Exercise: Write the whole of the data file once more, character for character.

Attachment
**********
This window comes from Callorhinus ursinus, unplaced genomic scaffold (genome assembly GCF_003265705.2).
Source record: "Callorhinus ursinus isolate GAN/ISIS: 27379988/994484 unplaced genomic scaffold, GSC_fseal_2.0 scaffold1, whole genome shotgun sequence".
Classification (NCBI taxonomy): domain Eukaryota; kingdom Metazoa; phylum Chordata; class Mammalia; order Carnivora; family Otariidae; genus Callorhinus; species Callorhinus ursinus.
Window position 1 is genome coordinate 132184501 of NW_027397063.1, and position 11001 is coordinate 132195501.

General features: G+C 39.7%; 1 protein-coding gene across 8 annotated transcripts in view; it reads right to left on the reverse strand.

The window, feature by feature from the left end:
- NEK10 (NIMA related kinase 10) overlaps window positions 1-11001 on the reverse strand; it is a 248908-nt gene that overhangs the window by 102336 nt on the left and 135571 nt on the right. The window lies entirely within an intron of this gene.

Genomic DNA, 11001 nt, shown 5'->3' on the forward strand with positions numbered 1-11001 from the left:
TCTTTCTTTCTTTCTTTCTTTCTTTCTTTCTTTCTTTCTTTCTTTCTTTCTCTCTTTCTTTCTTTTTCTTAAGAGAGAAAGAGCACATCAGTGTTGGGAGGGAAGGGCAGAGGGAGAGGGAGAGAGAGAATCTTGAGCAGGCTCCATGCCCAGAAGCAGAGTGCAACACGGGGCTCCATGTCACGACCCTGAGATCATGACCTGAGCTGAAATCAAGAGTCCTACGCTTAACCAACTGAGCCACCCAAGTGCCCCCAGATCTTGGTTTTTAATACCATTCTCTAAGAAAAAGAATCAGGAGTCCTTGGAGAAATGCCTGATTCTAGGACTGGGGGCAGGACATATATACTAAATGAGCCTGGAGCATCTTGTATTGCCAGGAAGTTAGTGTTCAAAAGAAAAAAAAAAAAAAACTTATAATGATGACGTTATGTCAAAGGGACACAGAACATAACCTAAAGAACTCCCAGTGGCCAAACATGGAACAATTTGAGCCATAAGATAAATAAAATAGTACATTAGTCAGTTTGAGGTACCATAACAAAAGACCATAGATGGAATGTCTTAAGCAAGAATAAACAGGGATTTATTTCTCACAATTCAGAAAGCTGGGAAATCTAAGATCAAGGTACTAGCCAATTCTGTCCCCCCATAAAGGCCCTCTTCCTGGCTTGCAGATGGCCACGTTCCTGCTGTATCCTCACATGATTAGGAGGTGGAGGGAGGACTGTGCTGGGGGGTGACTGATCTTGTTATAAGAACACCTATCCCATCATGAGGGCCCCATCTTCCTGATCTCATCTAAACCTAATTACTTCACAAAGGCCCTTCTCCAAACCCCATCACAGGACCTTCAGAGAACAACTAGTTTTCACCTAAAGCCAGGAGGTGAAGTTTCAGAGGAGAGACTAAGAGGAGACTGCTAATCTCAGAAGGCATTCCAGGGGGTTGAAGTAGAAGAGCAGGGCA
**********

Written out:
This window comes from Callorhinus ursinus, unplaced genomic scaffold (genome assembly GCF_003265705.2).
Source record: "Callorhinus ursinus isolate GAN/ISIS: 27379988/994484 unplaced genomic scaffold, GSC_fseal_2.0 scaffold1, whole genome shotgun sequence".
Classification (NCBI taxonomy): domain Eukaryota; kingdom Metazoa; phylum Chordata; class Mammalia; order Carnivora; family Otariidae; genus Callorhinus; species Callorhinus ursinus.
Window position 1 is genome coordinate 132184501 of NW_027397063.1, and position 11001 is coordinate 132195501.

General features: G+C 39.7%; 1 protein-coding gene across 8 annotated transcripts in view; it reads right to left on the reverse strand.

The window, feature by feature from the left end:
- NEK10 (NIMA related kinase 10) overlaps window positions 1-11001 on the reverse strand; it is a 248908-nt gene that overhangs the window by 102336 nt on the left and 135571 nt on the right. The window lies entirely within an intron of this gene.

Genomic DNA, 11001 nt, shown 5'->3' on the forward strand with positions numbered 1-11001 from the left:
TCTTTCTTTCTTTCTTTCTTTCTTTCTTTCTTTCTTTCTTTCTTTCTTTCTCTCTTTCTTTCTTTTTCTTAAGAGAGAAAGAGCACATCAGTGTTGGGAGGGAAGGGCAGAGGGAGAGGGAGAGAGAGAATCTTGAGCAGGCTCCATGCCCAGAAGCAGAGTGCAACACGGGGCTCCATGTCACGACCCTGAGATCATGACCTGAGCTGAAATCAAGAGTCCTACGCTTAACCAACTGAGCCACCCAAGTGCCCCCAGATCTTGGTTTTTAATACCATTCTCTAAGAAAAAGAATCAGGAGTCCTTGGAGAAATGCCTGATTCTAGGACTGGGGGCAGGACATATATACTAAATGAGCCTGGAGCATCTTGTATTGCCAGGAAGTTAGTGTTCAAAAGAAAAAAAAAAAAAAACTTATAATGATGACGTTATGTCAAAGGGACACAGAACATAACCTAAAGAACTCCCAGTGGCCAAACATGGAACAATTTGAGCCATAAGATAAATAAAATAGTACATTAGTCAGTTTGAGGTACCATAACAAAAGACCATAGATGGAATGTCTTAAGCAAGAATAAACAGGGATTTATTTCTCACAATTCAGAAAGCTGGGAAATCTAAGATCAAGGTACTAGCCAATTCTGTCCCCCCATAAAGGCCCTCTTCCTGGCTTGCAGATGGCCACGTTCCTGCTGTATCCTCACATGATTAGGAGGTGGAGGGAGGACTGTGCTGGGGGGTGACTGATCTTGTTATAAGAACACCTATCCCATCATGAGGGCCCCATCTTCCTGATCTCATCTAAACCTAATTACTTCACAAAGGCCCTTCTCCAAACCCCATCACAGGACCTTCAGAGAACAACTAGTTTTCACCTAAAGCCAGGAGGTGAAGTTTCAGAGGAGAGACTAAGAGGAGACTGCTAATCTCAGAAGGCATTCCAGGGGGTTGAAGTAGAAGAGCAGGGCA